Smart Laser Processing Heads in the Digital Age

Laser buildup welding with a COAX laser processing head (Source: Fh. IWS)

The current practice of laser buildup welding is no longer conceivable without laser processing heads from the modularly structured COAXn group. Several hundreds of individualized systems configured over the last twenty years, have found their way to customers from car manufacturing, aircraft, oil production, mining, machine building, and die- and mold-making industries. The heads are used for coating processes, functionalization, repair and additive manufacturing from small µm-sized structures up to areas of several m². Rough environments and non-stop-24-hours-runs are the standard situation in production engineering practice.

The influencing variables of the process – the material and the manufacturing system that determine the welding process reliability and the final component characteristics – have been well established in a wide variety of IWS applications. Based on these experiences a new generation of powder nozzles has been developed for the digital age Industry 4.0. An concept with integrated sensors, which are cross-linked in a structured approach, makes it possible to record relevant data online and put it into the context of the process very conveniently. This way, the processing heads can be made more intelligent incrementally.

The new coaxial powder nozzle with clearance area is characterized by a fluidic-optimal design and guarantees a powder focus of minimally 600 µm. It is designed for maximal 6 kW laser power and dimensioned for tracks 0.6 to 6 mm wide. The interchangeable nozzle tip and the integrated media connections make it operator-friendly and low maintenance, as always. The head is also, of course, totally direction-independent and even, within limits, 3D suitable.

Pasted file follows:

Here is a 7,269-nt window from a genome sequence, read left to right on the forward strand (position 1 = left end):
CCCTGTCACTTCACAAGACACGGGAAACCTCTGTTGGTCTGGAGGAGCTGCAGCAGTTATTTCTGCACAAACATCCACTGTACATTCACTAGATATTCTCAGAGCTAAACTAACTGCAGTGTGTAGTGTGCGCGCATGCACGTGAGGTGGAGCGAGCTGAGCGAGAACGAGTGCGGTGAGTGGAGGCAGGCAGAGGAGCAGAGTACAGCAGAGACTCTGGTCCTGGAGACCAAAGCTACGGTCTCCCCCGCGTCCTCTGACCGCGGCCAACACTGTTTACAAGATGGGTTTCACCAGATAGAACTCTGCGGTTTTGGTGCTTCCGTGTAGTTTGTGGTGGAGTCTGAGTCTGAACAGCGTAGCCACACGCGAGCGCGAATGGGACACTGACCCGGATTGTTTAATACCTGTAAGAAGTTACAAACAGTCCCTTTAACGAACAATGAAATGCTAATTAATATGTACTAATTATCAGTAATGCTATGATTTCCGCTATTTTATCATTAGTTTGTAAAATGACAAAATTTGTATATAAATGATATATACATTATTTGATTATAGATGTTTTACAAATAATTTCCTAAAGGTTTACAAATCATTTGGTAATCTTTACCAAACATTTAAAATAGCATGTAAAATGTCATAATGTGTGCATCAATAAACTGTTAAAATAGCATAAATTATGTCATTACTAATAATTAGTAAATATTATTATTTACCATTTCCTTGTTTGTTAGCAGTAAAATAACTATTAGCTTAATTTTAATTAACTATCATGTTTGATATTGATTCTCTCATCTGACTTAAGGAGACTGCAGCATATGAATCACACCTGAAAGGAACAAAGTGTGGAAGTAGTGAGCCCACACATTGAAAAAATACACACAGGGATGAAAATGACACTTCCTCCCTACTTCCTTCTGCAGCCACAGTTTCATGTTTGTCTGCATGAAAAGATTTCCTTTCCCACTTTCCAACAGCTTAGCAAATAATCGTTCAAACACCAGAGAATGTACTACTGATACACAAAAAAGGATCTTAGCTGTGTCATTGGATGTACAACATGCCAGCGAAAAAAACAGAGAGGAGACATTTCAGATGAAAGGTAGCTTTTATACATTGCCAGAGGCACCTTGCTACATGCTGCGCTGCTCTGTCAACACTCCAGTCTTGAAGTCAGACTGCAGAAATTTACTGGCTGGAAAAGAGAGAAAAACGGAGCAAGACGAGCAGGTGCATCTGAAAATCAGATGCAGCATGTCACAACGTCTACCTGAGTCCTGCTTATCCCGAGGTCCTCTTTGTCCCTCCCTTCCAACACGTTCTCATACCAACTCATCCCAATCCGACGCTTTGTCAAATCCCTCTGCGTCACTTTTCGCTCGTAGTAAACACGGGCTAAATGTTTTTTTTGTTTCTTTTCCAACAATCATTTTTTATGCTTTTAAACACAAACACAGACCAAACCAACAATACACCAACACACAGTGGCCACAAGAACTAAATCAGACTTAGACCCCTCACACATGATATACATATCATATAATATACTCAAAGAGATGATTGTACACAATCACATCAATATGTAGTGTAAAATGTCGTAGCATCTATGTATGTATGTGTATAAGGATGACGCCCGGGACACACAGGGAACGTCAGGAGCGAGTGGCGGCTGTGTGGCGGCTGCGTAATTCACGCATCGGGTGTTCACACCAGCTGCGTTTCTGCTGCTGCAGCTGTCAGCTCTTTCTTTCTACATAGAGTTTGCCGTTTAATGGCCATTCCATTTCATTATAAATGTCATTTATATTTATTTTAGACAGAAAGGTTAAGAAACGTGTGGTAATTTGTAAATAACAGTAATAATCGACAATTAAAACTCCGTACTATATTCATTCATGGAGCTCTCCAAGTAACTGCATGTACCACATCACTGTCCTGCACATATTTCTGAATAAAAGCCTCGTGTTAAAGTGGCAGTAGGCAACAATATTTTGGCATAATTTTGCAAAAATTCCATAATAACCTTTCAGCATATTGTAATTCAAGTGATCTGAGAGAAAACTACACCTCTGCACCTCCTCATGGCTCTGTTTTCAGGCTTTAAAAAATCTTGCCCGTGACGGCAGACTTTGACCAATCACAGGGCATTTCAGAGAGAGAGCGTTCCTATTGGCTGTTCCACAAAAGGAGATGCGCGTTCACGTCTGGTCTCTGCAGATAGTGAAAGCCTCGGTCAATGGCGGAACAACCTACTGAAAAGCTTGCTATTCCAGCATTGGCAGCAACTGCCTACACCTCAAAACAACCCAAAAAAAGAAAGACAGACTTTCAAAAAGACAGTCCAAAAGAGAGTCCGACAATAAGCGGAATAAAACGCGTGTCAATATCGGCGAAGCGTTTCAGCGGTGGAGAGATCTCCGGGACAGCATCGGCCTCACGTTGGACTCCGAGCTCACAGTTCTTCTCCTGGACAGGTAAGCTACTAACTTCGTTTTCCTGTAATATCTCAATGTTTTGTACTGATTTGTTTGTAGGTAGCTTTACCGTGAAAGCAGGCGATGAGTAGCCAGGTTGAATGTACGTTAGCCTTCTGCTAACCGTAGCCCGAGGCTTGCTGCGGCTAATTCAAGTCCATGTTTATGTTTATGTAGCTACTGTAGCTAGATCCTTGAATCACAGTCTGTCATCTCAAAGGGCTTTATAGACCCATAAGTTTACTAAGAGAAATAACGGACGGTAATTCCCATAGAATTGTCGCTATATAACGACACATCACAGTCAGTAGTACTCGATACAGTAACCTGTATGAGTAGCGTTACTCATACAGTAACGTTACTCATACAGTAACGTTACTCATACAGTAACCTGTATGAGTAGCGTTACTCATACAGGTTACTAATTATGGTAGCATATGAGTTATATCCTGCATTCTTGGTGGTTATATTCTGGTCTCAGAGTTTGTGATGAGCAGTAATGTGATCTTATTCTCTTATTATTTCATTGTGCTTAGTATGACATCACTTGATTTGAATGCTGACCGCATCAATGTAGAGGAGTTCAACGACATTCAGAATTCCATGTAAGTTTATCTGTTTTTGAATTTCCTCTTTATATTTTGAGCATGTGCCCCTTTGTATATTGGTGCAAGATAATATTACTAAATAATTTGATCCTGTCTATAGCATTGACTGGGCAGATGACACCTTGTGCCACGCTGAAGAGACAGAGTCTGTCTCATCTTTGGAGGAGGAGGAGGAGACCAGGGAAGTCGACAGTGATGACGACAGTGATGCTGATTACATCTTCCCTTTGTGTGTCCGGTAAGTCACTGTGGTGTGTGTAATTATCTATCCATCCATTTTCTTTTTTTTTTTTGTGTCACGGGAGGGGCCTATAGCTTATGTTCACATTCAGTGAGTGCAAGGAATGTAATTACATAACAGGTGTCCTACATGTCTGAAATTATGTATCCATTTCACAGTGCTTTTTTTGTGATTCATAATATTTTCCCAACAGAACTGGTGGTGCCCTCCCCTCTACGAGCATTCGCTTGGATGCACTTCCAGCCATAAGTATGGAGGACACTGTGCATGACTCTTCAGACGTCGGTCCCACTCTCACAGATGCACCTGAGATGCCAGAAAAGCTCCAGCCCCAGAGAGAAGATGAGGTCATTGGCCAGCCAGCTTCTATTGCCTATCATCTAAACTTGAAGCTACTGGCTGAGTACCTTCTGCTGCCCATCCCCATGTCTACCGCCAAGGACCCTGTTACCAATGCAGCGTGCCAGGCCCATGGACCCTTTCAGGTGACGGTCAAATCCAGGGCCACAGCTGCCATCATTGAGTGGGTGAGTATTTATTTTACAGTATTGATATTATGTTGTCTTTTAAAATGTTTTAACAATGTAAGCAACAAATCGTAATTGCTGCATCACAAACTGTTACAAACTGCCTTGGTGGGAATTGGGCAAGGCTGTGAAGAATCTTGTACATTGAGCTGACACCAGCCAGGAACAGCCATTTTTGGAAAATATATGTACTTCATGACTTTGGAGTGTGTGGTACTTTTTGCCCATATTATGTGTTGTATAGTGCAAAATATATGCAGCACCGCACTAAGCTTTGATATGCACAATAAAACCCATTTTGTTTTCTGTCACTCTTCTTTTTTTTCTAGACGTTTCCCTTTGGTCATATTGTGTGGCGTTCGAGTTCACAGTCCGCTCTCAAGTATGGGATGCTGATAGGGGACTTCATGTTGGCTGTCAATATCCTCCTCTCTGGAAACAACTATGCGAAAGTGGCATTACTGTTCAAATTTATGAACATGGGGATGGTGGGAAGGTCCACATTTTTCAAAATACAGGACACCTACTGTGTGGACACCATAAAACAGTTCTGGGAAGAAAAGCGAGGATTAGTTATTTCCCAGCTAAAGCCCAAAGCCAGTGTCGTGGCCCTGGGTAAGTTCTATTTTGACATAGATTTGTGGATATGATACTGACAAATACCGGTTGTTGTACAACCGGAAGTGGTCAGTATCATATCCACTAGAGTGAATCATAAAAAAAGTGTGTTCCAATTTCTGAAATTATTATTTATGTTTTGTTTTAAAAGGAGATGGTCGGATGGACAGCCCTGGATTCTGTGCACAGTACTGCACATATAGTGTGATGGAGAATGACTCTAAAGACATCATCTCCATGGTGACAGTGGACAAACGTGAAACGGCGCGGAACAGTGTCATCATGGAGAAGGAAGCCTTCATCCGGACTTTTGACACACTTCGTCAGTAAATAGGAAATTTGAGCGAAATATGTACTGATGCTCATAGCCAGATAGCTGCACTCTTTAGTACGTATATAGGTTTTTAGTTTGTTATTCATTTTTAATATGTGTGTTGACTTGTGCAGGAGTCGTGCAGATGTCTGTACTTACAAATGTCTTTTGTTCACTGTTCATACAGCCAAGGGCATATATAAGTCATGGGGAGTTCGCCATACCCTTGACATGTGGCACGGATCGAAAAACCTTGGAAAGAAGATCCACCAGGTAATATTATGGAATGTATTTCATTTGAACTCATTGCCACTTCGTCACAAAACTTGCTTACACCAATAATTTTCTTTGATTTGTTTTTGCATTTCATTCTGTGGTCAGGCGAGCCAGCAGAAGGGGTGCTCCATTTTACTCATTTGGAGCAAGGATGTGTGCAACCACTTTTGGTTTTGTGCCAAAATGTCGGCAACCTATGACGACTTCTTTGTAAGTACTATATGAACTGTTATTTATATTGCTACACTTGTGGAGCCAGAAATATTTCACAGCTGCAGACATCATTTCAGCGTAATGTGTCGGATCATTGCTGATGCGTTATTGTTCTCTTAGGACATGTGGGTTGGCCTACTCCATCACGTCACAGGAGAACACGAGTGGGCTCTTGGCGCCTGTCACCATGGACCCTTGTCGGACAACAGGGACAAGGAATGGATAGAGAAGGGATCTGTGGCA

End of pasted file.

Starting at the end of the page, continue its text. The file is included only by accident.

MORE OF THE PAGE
Sensors for temperature, pressure, flow rate, and acceleration are integrated at the active processing head and cross-linked via software. When the nozzle is in use, this sensor network provides information about critical temperatures in relevant areas, media flows, powder distribution, and possible damage to optical elements, and stops the process in the case of significant failures, such as collisions.

The data are transmitted to a microcontroller, which processes the measured data generated and forwards it to be used in process control and supervision, via the BUS system. Finally, the new data management software enables new functions, such as online crosslinking, visualization of process data, access to parameter databases, and control functions for the machine and the laser as well.

The prototype of the novel nozzle generation will be presented at the Laser World of Photonics (hall A2, booth 431) in Munich. (Source: Fh. IWS)

Link: Fraunhofer-Institut für Werkstoff- und Strahltechnik IWS, Dresden, Germany

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